The Easiest No-Knead Artisan Bread You've Never Made

There's only one way to fail with this recipe: Not ever trying it. I personally spent months avoiding it, as I sometimes do in situations where I might fail. Week after week, I convinced myself that I had too much work, or too little time, to even try it once. In the process, I missed the opportunity to feed our little family of two with bakery-quality bread right from our oven.

Just like those other tasks or obligations that turn out to never be as bad as they seem, the results of this recipe were reward enough. The finished loaf is crusty on the outside and warm and pliant on the inside. And yet, as you'll see from the instructions, it's essentially a "one and dump" recipe, as I call anything that dirties just a single bowl. You can fudge the rise time by hours and would never be able to tell the difference; even the baking time provides leeway if your hands happen to be full.

Take a chance, and you may never go back to your grocery store for a loaf of bread again.

 

No-Knead Artisan Bread

Adapted from Jim Leahy's No Knead Bread by the The Landings New Neighbors Gourmet Club

  • 3 cups bread flour (I prefer King Arthur Flour)
  • 1 1/2 teaspoons salt
  • 1 package Active Dry yeast (or 2 1/4 teaspoons if jarred)
  • 1 1/2 cups room temperature water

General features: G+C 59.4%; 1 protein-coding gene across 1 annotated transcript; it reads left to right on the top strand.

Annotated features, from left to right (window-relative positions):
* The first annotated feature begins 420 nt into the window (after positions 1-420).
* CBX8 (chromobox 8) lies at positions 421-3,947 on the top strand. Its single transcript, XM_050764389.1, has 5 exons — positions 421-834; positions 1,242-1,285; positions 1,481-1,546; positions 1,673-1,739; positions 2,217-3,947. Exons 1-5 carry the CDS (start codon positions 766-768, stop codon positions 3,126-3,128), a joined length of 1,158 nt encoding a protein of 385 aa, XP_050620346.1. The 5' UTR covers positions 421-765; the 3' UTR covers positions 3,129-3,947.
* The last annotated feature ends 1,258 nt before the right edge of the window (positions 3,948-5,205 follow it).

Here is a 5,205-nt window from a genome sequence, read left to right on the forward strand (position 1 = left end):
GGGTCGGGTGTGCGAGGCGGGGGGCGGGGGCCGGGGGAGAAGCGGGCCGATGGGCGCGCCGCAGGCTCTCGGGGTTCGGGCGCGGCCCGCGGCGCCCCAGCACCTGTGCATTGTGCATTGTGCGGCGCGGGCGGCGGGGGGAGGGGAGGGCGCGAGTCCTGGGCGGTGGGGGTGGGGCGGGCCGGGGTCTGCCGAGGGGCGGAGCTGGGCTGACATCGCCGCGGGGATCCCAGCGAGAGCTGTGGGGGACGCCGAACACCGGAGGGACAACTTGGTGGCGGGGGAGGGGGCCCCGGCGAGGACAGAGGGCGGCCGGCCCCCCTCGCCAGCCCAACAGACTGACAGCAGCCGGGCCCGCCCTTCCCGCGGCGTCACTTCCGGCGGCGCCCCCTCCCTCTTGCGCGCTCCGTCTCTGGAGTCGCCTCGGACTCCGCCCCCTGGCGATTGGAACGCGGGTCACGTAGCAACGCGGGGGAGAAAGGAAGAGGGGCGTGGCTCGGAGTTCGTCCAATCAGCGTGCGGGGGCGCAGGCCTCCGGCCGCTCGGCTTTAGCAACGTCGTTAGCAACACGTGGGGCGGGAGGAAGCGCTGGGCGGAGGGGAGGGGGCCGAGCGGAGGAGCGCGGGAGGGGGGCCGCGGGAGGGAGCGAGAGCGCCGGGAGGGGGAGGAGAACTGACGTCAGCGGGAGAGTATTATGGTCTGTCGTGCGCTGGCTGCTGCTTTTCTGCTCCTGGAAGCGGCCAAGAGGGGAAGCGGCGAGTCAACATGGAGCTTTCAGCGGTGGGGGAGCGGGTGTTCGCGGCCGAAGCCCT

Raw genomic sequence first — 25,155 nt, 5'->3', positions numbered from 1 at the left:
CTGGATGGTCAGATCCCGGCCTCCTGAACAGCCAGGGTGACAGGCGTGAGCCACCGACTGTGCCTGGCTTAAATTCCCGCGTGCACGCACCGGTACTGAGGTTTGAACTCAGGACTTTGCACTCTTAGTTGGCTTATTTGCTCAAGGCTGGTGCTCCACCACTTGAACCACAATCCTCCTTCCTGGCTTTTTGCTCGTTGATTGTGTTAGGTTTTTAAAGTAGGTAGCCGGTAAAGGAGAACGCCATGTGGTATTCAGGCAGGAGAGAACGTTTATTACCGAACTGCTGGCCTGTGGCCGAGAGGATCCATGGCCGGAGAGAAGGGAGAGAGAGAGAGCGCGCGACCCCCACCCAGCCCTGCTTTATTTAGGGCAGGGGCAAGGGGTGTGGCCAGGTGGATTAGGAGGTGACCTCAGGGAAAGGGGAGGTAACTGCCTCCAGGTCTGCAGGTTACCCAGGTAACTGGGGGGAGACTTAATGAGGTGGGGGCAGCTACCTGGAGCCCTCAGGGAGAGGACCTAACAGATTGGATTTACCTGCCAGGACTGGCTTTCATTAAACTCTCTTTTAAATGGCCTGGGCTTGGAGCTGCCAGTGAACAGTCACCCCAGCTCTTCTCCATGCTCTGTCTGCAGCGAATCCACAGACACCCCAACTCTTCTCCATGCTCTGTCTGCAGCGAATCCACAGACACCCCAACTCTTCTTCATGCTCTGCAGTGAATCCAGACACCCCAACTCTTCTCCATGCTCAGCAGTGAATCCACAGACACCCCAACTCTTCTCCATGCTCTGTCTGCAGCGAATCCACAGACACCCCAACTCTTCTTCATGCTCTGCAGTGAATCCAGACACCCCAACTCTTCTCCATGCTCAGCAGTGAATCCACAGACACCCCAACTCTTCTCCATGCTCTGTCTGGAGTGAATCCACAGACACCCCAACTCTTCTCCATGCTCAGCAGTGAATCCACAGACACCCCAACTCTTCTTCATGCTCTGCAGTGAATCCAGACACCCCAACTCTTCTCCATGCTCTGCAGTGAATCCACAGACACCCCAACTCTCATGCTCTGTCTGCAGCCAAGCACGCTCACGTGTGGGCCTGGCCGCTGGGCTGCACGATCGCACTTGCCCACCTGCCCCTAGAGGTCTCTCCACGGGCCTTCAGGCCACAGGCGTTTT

• Oil as needed (for bowl)
  1. Stir together flour, yeast and salt, barely combining ingredients; do not knead. Dump into an oiled bowl, cover with plastic wrap, and leave to rise at room temperature for 4-8 hours.
  2. About 30 minutes before you're ready to bake your dough, put a heavy-bottomed 6-8 quart pot (cast iron, ceramic or oven-safe glass - I use our Le Creuset) in your oven as you preheat to 450 degrees Fahrenheit.
  3. At the same time as your oven preheats, fold your dough in half 2-3 times on a flat surface and return to your oiled bowl for 30 minutes. Your oven and baking vessel will be piping hot by the end of this second rise, and now you're ready to bake!
  4. Using potholders, remove your hot pan and its lid from the oven, gently lowering your dough into the pan. You can give the pan a little shake to even it out, but honestly,  you don't have to. The dough will even itself out and bake up just fine with no encouragement.
  5. Cover the pot with the hot lid and return to the oven to bake for 30 minutes. After 30 minutes, remove the lid and bake for a final 15-30 minutes, or until your crust is golden brown.
  6. Remove from the pot and allow cool on a baking rack (or brown paper bag, if you don't have a rack) until you are ready to serve it.